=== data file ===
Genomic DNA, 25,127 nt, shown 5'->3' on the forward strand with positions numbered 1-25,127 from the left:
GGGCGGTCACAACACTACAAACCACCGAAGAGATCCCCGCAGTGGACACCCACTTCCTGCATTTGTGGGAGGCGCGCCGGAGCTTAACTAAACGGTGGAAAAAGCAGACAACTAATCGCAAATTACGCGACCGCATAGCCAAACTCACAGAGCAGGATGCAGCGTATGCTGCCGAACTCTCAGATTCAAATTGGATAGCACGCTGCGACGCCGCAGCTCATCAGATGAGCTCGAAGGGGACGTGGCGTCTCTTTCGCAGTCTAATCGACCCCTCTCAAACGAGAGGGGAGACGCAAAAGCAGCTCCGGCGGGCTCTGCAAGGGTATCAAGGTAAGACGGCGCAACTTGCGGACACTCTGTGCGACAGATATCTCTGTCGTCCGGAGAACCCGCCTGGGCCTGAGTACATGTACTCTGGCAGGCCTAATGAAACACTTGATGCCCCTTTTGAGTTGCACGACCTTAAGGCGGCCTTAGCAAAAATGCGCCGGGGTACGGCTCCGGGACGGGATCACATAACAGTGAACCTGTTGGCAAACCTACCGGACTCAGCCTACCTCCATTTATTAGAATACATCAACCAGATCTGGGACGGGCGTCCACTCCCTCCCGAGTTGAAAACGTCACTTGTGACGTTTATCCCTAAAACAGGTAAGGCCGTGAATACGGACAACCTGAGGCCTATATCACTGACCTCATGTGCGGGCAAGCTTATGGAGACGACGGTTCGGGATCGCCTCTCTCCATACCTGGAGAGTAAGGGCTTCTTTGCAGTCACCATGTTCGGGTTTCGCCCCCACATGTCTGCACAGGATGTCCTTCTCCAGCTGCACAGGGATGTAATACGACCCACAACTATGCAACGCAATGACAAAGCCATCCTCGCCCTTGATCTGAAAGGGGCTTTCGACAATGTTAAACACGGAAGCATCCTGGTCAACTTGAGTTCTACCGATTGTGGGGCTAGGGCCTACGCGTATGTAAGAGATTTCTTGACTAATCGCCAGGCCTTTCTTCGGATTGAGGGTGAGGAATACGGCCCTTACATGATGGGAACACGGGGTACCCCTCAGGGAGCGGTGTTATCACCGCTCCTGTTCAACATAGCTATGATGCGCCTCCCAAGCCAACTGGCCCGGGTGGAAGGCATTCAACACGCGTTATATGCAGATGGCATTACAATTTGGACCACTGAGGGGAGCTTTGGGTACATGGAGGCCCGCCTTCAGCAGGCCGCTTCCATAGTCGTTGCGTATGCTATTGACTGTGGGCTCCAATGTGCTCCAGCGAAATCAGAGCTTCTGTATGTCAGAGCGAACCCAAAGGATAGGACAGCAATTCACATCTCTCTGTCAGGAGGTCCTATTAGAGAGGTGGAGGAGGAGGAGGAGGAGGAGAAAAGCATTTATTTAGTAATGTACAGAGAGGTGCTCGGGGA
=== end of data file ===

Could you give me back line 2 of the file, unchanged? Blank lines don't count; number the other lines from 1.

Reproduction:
GGGCGGTCACAACACTACAAACCACCGAAGAGATCCCCGCAGTGGACACCCACTTCCTGCATTTGTGGGAGGCGCGCCGGAGCTTAACTAAACGGTGGAAAAAGCAGACAACTAATCGCAAATTACGCGACCGCATAGCCAAACTCACAGAGCAGGATGCAGCGTATGCTGCCGAACTCTCAGATTCAAATTGGATAGCACGCTGCGACGCCGCAGCTCATCAGATGAGCTCGAAGGGGACGTGGCGTCTCTTTCGCAGTCTAATCGACCCCTCTCAAACGAGAGGGGAGACGCAAAAGCAGCTCCGGCGGGCTCTGCAAGGGTATCAAGGTAAGACGGCGCAACTTGCGGACACTCTGTGCGACAGATATCTCTGTCGTCCGGAGAACCCGCCTGGGCCTGAGTACATGTACTCTGGCAGGCCTAATGAAACACTTGATGCCCCTTTTGAGTTGCACGACCTTAAGGCGGCCTTAGCAAAAATGCGCCGGGGTACGGCTCCGGGACGGGATCACATAACAGTGAACCTGTTGGCAAACCTACCGGACTCAGCCTACCTCCATTTATTAGAATACATCAACCAGATCTGGGACGGGCGTCCACTCCCTCCCGAGTTGAAAACGTCACTTGTGACGTTTATCCCTAAAACAGGTAAGGCCGTGAATACGGACAACCTGAGGCCTATATCACTGACCTCATGTGCGGGCAAGCTTATGGAGACGACGGTTCGGGATCGCCTCTCTCCATACCTGGAGAGTAAGGGCTTCTTTGCAGTCACCATGTTCGGGTTTCGCCCCCACATGTCTGCACAGGATGTCCTTCTCCAGCTGCACAGGGATGTAATACGACCCACAACTATGCAACGCAATGACAAAGCCATCCTCGCCCTTGATCTGAAAGGGGCTTTCGACAATGTTAAACACGGAAGCATCCTGGTCAACTTGAGTTCTACCGATTGTGGGGCTAGGGCCTACGCGTATGTAAGAGATTTCTTGACTAATCGCCAGGCCTTTCTTCGGATTGAGGGTGAGGAATACGGCCCTTACATGATGGGAACACGGGGTACCCCTCAGGGAGCGGTGTTATCACCGCTCCTGTTCAACATAGCTATGATGCGCCTCCCAAGCCAACTGGCCCGGGTGGAAGGCATTCAACACGCGTTATATGCAGATGGCATTACAATTTGGACCACTGAGGGGAGCTTTGGGTACATGGAGGCCCGCCTTCAGCAGGCCGCTTCCATAGTCGTTGCGTATGCTATTGACTGTGGGCTCCAATGTGCTCCAGCGAAATCAGAGCTTCTGTATGTCAGAGCGAACCCAAAGGATAGGACAGCAATTCACATCTCTCTGTCAGGAGGTCCTATTAGAGAGGTGGAGGAGGAGGAGGAGGAGGAGAAAAGCATTTATTTAGTAATGTACAGAGAGGTGCTCGGGGA